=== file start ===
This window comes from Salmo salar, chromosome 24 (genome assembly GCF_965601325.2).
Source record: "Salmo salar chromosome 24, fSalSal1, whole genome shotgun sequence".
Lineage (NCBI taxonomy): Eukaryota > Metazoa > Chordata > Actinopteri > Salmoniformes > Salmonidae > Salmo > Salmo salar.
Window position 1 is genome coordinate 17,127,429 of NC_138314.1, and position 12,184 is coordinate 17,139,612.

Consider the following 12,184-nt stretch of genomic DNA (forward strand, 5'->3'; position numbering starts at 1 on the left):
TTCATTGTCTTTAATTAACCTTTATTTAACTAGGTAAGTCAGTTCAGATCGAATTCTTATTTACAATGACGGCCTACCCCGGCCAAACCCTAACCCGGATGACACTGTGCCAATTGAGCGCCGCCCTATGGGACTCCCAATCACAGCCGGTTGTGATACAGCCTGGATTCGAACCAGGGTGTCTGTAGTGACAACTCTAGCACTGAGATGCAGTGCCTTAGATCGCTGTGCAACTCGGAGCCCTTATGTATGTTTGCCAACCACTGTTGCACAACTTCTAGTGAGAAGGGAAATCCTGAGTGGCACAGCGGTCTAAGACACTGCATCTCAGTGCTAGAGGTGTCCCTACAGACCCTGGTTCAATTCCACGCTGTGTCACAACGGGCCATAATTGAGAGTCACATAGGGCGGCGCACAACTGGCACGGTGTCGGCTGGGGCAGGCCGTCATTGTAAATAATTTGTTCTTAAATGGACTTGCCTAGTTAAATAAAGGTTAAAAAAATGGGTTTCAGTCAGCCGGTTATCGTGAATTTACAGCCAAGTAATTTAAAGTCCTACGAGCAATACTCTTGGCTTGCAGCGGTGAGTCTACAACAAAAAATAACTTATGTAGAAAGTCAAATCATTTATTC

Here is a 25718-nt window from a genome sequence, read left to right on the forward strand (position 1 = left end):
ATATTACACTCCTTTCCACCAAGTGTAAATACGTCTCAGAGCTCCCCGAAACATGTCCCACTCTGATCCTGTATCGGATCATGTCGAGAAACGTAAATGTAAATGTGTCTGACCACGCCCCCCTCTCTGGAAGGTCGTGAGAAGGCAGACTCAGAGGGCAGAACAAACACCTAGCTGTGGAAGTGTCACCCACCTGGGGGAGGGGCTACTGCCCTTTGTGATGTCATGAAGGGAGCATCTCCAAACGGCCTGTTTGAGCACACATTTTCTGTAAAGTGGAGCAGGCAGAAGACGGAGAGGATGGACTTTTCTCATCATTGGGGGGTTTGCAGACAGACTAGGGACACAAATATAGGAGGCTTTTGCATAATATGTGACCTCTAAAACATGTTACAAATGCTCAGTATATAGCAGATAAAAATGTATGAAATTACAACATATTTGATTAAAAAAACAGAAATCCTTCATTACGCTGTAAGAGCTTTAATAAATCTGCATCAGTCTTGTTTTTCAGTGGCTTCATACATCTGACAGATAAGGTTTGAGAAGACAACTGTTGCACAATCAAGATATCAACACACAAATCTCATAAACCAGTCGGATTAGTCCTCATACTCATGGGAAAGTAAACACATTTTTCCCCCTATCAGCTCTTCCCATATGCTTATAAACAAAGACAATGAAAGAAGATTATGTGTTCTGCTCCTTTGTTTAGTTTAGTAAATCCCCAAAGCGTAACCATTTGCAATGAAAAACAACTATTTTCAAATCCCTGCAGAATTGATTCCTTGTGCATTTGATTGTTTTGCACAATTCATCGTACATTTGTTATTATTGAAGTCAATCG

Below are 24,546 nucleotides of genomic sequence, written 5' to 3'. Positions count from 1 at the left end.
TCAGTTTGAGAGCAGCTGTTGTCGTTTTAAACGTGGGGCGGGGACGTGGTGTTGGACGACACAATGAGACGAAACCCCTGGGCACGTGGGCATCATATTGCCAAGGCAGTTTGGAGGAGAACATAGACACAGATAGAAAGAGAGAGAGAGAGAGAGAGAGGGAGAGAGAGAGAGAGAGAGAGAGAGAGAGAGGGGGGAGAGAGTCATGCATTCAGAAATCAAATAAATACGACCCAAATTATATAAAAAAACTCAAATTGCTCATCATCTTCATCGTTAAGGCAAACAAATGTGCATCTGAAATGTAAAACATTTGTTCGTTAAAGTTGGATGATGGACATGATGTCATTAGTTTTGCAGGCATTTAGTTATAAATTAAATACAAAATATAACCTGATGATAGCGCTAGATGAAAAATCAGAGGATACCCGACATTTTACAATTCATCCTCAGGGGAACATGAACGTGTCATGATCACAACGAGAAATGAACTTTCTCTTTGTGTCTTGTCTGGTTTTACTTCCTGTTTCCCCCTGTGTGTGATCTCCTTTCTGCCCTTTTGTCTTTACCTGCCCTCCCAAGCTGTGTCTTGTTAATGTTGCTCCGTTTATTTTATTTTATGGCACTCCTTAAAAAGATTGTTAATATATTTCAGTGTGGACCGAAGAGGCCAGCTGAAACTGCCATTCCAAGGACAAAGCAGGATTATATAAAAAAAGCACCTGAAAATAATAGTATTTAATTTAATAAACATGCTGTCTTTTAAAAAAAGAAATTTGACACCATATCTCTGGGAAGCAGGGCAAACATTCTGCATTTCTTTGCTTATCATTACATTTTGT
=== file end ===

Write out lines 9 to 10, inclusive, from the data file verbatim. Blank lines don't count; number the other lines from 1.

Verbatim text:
Below are 24,546 nucleotides of genomic sequence, written 5' to 3'. Positions count from 1 at the left end.
TCAGTTTGAGAGCAGCTGTTGTCGTTTTAAACGTGGGGCGGGGACGTGGTGTTGGACGACACAATGAGACGAAACCCCTGGGCACGTGGGCATCATATTGCCAAGGCAGTTTGGAGGAGAACATAGACACAGATAGAAAGAGAGAGAGAGAGAGAGAGAGGGAGAGAGAGAGAGAGAGAGAGAGAGAGAGAGGGGGGAGAGAGTCATGCATTCAGAAATCAAATAAATACGACCCAAATTATATAAAAAAACTCAAATTGCTCATCATCTTCATCGTTAAGGCAAACAAATGTGCATCTGAAATGTAAAACATTTGTTCGTTAAAGTTGGATGATGGACATGATGTCATTAGTTTTGCAGGCATTTAGTTATAAATTAAATACAAAATATAACCTGATGATAGCGCTAGATGAAAAATCAGAGGATACCCGACATTTTACAATTCATCCTCAGGGGAACATGAACGTGTCATGATCACAACGAGAAATGAACTTTCTCTTTGTGTCTTGTCTGGTTTTACTTCCTGTTTCCCCCTGTGTGTGATCTCCTTTCTGCCCTTTTGTCTTTACCTGCCCTCCCAAGCTGTGTCTTGTTAATGTTGCTCCGTTTATTTTATTTTATGGCACTCCTTAAAAAGATTGTTAATATATTTCAGTGTGGACCGAAGAGGCCAGCTGAAACTGCCATTCCAAGGACAAAGCAGGATTATATAAAAAAAGCACCTGAAAATAATAGTATTTAATTTAATAAACATGCTGTCTTTTAAAAAAAGAAATTTGACACCATATCTCTGGGAAGCAGGGCAAACATTCTGCATTTCTTTGCTTATCATTACATTTTGT